This post was updated Oct. 15 at 1:19 p.m.
Bo Burnham recently answered students’ questions in a Bruin Film Society event. This week, students can watch an advance screening of “Mid90s,” directed by Jonah Hill.
A24, the entertainment company that produced movies such as “Eighth Grade” and the Oscar-winning “Moonlight,” partnered with BFS this summer. The collaboration will allow UCLA students, as well as students from eight other college campuses, access to the studio’s indie films through a series of free screenings, said Kevin Yang, BFS events coordinator and a fourth-year political science and economics student. A24 will help BFS host career-networking events and bring in professionals involved in the films. One of the events will be a screening of the upcoming film “Mid90s” at the James Bridges Theater on Monday as part of the BFS Awards Season series, which involves prescreening contenders for the Academy Awards and other notable award shows. Yang said the club’s partnership with A24 is part of an effort to start dialogues with professionals involved in the film industry and support other UCLA-affiliated groups, while making films more accessible to students.
“The main goal of the program is to engage with the student body because it is obviously really easy to screen a movie and be done with it,” Yang said. “But we want (the collaboration with A24) to be known as something that can help facilitate engagement with the student body, especially in the conversations we want to hold.”
Events are primarily structured around film screenings, said Juan Díaz, BFS president and a third-year economics student. For example, “Eighth Grade” was written and directed by Burnham, so A24 – the film’s distributor – helped set up a campus Q&A with Burnham and the movie’s star, Elsie Fisher. Because of the movie’s secondary-school theme, BFS also worked in conjunction with the Mentorship Program at UCLA, which helps mentor local students between the ages 7 and 17, to host a discussion informing students about the program.
The advance screening of “Mid90s” is part of the official Homecoming events list, Yang said. BFS will be giving away merchandise at Homecoming’s Office Hours on Monday, which offers students coffee and school supplies. BFS will invite other clubs and organizations to match the themes of other A24 screenings in the future and will be giving out the company’s merchandise at the events, he said.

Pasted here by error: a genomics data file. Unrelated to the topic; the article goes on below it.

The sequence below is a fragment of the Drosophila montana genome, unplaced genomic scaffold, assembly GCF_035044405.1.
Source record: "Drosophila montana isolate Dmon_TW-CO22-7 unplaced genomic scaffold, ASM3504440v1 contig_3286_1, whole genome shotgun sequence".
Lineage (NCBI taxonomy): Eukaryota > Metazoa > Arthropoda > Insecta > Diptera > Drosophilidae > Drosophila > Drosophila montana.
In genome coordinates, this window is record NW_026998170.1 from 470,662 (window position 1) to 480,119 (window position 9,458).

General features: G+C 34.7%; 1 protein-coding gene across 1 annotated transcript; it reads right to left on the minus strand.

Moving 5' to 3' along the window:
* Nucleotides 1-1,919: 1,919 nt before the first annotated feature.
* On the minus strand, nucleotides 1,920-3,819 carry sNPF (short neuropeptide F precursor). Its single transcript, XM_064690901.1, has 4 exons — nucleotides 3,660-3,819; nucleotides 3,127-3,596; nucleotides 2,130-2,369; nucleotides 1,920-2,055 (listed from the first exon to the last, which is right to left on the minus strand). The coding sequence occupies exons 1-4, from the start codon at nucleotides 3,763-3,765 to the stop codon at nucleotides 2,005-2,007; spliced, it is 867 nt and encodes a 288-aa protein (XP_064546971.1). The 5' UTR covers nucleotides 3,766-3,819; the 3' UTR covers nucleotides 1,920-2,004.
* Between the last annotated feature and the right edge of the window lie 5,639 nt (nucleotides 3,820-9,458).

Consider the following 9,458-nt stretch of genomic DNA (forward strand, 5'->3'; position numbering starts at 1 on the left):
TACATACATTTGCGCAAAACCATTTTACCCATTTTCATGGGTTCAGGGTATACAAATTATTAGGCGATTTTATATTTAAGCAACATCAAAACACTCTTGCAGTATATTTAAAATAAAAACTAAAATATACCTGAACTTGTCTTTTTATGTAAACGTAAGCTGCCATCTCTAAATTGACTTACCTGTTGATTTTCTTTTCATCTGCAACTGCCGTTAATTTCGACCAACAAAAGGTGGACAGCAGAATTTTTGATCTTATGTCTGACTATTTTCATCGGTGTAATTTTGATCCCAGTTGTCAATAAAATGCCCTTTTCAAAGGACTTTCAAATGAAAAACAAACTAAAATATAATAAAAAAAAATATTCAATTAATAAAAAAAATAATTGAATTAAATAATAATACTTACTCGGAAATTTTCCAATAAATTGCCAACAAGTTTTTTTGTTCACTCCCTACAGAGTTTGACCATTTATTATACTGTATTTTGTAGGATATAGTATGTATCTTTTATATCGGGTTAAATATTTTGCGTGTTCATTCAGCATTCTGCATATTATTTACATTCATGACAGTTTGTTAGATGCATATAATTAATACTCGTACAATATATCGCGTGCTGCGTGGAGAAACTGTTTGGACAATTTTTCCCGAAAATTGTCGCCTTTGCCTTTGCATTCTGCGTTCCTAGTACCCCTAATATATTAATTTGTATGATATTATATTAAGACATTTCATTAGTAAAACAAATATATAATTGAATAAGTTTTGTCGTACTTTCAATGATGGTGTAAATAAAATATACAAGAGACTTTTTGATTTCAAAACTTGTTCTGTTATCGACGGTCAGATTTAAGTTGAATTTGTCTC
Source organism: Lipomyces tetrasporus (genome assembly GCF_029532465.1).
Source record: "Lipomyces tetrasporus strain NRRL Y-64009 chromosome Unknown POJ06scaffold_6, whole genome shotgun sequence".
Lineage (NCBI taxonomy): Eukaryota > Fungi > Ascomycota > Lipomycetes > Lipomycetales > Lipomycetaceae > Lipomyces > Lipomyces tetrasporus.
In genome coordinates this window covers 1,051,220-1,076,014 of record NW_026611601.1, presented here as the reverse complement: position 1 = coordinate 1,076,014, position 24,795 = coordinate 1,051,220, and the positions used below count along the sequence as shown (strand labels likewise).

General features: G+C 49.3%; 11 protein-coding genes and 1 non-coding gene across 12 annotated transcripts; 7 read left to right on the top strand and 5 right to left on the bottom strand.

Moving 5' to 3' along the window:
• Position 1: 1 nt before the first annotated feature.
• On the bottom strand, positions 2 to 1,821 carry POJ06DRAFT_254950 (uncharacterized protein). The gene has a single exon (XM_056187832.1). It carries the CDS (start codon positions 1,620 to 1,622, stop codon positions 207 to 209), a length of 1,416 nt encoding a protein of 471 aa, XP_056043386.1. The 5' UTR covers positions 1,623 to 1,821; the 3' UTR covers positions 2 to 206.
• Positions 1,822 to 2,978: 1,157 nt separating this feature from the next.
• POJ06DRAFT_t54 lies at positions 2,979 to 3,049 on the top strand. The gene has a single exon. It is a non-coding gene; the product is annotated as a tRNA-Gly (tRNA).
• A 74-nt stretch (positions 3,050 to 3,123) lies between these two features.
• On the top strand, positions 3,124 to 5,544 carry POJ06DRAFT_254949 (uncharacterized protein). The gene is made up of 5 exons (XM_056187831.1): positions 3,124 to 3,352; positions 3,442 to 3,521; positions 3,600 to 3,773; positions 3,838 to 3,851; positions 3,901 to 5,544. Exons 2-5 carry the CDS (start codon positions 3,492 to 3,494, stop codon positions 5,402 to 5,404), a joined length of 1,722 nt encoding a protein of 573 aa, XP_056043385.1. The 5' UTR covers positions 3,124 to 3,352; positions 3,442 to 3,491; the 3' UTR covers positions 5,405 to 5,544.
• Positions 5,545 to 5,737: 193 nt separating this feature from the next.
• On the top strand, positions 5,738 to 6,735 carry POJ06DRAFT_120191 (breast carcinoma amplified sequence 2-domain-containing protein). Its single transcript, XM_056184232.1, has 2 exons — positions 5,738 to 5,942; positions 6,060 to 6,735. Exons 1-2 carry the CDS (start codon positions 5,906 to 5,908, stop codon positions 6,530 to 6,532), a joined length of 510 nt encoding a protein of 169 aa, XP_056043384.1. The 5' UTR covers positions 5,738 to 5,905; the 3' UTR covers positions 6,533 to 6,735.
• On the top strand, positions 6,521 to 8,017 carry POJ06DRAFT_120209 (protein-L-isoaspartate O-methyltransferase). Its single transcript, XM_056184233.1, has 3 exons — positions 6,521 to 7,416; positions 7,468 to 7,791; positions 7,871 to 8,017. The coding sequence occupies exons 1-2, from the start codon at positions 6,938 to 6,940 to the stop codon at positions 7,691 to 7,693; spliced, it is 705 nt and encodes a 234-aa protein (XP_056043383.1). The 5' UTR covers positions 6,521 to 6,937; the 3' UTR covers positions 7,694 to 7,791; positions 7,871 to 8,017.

BFS in collaboration with A24 at UCLA also supplied students with tickets to “Pod Save America,” an HBO show A24 worked on, Yang said. Third-year political science student and BFS Vice President Priyanka Kapoor said the tickets were part of a plan to help encourage students to become more politically active, as the show started after the 2016 election and aims to start political discussions.
“It’s a conversation about politics that’s accessible to students and A24 feels it is an important cause to bring students out to vote,” Yang said.
Díaz said the partnership with A24 does not just involve screening events for the company’s films or giving students passes. Though there will be a few quarterly screenings with the indie film group, BFS plans on hosting events that would benefit students interested in film or the creation of film as a career, he said.
“We are planning industry-contact events,” Díaz said. “(We are) bringing people from the film industry to have a conversation with students about career planning and have events tied into the film community on campus.”
Though BFS has a partnership with A24, the club will continue to show films from other producers as well, he said. The partnership eases the process of approving certain events and prescreenings, but it also increases the ability for BFS to work with other groups or bring professionals in to speak to students.
“(A24) fits into the larger scheme of the BFS Award Season that we are doing,” Díaz said. “With the partnership and other movies we are getting, we are bringing students quality films for free.”